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Clem Cattini is the legendary drummer whose career spans over 60 years, beginning in the mid-1950s with Terry Kennedy's Rock and Rollers who played gigs across London, most notably at the 2i's Coffee Bar in Soho, before the band were asked to join up with Terry Dene for a nationwide tour. In 1960 Clem teamed up with Johnny Kidd and The Pirates, resulting in the classic recording of arguably Britain’s greatest rock and roll record, Shakin’ All Over.
Following on from the Johnny Kidd days, Clem became involved with maverick record producer Joe Meek. Needing a band to record demos in his Holloway Road ‘studio’, in reality the upstairs of a shop, The Tornados were formed, which led to the recording of the worldwide hit Telstar, the first British record to reach the number one spot in the American Billboard charts in 1963. (In the 2008 film of the same name, Clem was played by James Corden.) Tours backing Billy Fury followed, before Clem decided to call a halt to the incessant touring in 1965.
When an opportunity arose to play studio sessions, meaning he could still enjoy playing music without the hassles of being constantly out on the road, Clem jumped at the chance. Meeting up and drinking coffee in cafes in Denmark Street with the likes of guitarists Big Jim Sullivan and Jimmy Page, bassist John Paul Jones, and drummers Bobby Graham and Tony Meehan, they were hired to put down the tracks for hundreds of hit records during those crazy days of the 60s and the 70s.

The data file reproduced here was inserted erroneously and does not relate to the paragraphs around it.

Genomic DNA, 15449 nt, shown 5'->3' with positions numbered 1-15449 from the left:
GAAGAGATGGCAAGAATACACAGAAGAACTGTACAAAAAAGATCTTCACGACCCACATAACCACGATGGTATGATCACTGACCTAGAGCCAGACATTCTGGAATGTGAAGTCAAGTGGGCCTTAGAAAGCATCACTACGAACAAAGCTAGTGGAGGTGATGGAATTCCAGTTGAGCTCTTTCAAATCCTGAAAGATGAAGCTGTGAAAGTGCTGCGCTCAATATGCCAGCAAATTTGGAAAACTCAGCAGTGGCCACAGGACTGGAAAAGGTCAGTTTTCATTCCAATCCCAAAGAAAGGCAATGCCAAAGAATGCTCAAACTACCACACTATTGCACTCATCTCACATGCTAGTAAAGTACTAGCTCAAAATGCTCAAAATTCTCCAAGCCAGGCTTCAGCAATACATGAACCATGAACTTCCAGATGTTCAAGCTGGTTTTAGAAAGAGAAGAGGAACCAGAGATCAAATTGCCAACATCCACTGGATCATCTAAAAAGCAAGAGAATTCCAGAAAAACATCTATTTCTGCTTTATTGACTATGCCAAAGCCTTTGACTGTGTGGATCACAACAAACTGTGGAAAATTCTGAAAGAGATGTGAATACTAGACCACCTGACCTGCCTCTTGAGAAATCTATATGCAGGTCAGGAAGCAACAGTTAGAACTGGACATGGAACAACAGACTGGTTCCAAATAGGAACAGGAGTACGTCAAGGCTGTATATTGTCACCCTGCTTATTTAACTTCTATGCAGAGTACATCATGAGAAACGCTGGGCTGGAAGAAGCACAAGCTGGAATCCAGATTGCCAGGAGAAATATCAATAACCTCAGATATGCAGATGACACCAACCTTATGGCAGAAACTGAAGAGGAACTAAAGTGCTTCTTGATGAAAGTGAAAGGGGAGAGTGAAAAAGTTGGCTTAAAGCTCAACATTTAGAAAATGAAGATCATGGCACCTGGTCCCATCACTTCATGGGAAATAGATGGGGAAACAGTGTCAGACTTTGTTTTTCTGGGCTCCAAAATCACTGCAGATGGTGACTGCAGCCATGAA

Clem's career included a decade as a member of The Top of the Pops Orchestra. He was approached for tours by numerous stars, as well as being headhunted for the band that would become Led Zeppelin, and also for Paul McCartney’s Wings, both of whom he decided to politely turn down.
During his session days Clem played on recordings for artists as diverse as Cliff Richard, Ike and Tina Turner, Lou Reed, Lulu, Tom Jones and The Who, in the process racking up a mighty 40 No. 1 UK hit singles.
Set against the backdrop of cultural and social development of post-war Britain, Through The Eye Of A Tornado is an affectionate look back over an unparalleled career, with Clem and friends recalling the early days of the British rock and roll scene around Soho, the life of a session musician, and revealing the stories behind the some of the best-known music made in the UK over the past 60 years.
Published by Mango Books (020 7060 4142 - firstname.lastname@example.org).